Vox Populi

A Public Sphere for Poetry, Nature, and Politics

Sam Hamill — To the Tune: Boat of Stars

Spring after spring, I sat before my mirror.

Now I tire of braiding plum buds in my hair.

 

I’ve gone another year without you,

shuddering with each letter—

 

since you’ve been gone,

even wine has lost its flavor.

 

I wept until it was autumn,

my thoughts going south beside you.

 

Even the gates of heaven

are nearer to me now than you.

 

— Li Ch’ing-chao


Copyright 2016 Sam Hamill. From Crossing the Yellow River: Three Hundred Poems from the Chinese, translated by Sam Hamill, published by Tiger Bark Press.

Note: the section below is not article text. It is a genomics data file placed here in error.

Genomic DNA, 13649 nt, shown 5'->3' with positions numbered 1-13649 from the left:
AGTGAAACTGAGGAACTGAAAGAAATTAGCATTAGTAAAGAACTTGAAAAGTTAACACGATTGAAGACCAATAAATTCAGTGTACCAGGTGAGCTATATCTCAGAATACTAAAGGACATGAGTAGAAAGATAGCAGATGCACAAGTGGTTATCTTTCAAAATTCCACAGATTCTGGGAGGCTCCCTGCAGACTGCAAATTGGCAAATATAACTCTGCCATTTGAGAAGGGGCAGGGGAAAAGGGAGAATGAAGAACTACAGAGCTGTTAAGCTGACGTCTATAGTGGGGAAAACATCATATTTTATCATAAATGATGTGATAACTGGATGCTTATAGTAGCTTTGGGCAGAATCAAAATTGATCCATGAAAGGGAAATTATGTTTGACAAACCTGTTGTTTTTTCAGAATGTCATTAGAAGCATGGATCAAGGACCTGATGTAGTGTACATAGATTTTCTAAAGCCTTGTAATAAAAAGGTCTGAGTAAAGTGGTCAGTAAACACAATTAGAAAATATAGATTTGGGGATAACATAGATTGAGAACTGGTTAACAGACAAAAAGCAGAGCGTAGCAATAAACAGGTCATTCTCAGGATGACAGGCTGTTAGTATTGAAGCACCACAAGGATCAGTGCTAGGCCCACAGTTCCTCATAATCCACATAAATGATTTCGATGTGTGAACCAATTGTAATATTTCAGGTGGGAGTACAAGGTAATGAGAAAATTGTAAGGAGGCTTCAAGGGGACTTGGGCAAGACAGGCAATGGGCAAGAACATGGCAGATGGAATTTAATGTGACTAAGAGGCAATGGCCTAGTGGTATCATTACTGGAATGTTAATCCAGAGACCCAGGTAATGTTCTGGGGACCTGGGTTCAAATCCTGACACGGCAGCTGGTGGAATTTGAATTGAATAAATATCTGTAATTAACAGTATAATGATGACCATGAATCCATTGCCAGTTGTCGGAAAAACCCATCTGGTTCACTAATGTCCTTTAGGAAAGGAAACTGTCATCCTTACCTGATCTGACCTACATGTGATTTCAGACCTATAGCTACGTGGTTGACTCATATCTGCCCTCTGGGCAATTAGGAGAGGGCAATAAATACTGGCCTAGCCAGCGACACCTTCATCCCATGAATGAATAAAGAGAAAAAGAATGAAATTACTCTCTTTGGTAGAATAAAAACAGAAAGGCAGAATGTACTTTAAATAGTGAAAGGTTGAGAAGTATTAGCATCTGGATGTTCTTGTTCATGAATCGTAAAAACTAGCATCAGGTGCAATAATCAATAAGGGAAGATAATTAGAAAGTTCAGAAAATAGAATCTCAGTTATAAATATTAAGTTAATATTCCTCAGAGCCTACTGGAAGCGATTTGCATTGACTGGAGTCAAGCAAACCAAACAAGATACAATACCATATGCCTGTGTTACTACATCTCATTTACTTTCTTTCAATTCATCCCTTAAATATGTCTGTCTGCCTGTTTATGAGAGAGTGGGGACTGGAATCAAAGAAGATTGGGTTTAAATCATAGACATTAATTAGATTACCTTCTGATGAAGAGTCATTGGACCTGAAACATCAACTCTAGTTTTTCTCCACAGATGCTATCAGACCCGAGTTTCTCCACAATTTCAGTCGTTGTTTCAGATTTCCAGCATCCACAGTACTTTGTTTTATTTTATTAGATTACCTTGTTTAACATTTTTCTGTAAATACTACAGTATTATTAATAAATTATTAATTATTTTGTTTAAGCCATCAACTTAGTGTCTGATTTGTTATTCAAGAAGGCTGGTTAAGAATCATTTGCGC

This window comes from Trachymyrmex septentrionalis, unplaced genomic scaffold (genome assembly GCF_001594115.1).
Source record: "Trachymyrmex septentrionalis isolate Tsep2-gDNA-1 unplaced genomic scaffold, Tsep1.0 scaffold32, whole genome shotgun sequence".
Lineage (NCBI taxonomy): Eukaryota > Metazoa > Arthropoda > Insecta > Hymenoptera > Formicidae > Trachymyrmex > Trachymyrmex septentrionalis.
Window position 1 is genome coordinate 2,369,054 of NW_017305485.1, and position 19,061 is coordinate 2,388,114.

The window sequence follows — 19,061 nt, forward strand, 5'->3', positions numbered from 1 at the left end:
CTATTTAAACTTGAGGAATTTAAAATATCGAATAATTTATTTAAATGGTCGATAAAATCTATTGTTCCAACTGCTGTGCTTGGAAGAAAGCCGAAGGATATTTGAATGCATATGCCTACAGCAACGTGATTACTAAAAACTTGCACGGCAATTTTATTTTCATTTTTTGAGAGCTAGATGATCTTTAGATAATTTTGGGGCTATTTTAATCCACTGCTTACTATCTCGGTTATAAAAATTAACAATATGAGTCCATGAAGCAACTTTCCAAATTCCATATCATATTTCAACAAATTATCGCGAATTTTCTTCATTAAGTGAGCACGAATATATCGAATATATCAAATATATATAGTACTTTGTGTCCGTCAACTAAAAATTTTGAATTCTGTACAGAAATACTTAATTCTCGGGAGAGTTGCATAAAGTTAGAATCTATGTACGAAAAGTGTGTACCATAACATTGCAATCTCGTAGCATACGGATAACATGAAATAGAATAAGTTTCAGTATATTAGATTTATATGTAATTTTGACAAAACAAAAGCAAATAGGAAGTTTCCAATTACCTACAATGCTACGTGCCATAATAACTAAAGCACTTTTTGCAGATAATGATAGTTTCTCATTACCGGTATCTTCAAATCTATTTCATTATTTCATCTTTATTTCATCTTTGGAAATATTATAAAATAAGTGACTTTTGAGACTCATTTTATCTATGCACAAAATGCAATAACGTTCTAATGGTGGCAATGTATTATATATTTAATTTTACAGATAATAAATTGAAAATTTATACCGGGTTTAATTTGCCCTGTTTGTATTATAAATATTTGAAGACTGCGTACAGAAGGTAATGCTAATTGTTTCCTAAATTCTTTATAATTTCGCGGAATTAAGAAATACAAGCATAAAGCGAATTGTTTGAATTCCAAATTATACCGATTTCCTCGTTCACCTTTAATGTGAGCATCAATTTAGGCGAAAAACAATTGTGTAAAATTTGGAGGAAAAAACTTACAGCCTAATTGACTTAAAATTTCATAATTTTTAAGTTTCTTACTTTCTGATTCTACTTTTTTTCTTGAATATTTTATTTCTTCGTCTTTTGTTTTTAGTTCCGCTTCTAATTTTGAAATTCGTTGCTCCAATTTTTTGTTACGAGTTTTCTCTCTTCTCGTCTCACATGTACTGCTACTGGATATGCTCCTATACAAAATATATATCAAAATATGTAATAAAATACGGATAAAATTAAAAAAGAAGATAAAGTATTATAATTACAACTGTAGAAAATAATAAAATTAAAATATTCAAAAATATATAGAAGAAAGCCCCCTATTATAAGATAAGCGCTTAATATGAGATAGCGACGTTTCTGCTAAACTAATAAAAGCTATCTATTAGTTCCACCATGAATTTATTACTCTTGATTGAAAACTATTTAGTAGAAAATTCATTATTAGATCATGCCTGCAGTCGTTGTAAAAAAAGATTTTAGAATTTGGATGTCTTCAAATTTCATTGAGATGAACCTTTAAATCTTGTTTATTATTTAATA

Translator’s note: Li Ch’ing-chao (1084?-ca. 1151) is certainly one of China’s greatest poets, a genius of the tz’u, one of the most influential critics of her age, and with her husband, compiler of an immense catalogue of stone and bronze vessels. The death of her husband at an early age was emotionally and socially devastating to a “liberated” Li Ch’ing-chao, perhaps China’s first literary feminist. When her second husband proved abusive, she had the remarkable courage to leave him.

 Her form, tz’u poems, are new lyrics for old tunes: the equivalent in American vernacular of writing new words for On Top of Old Smoky.

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This entry was posted on November 22, 2017 by in Opinion Leaders, Poetry and tagged , , , , .
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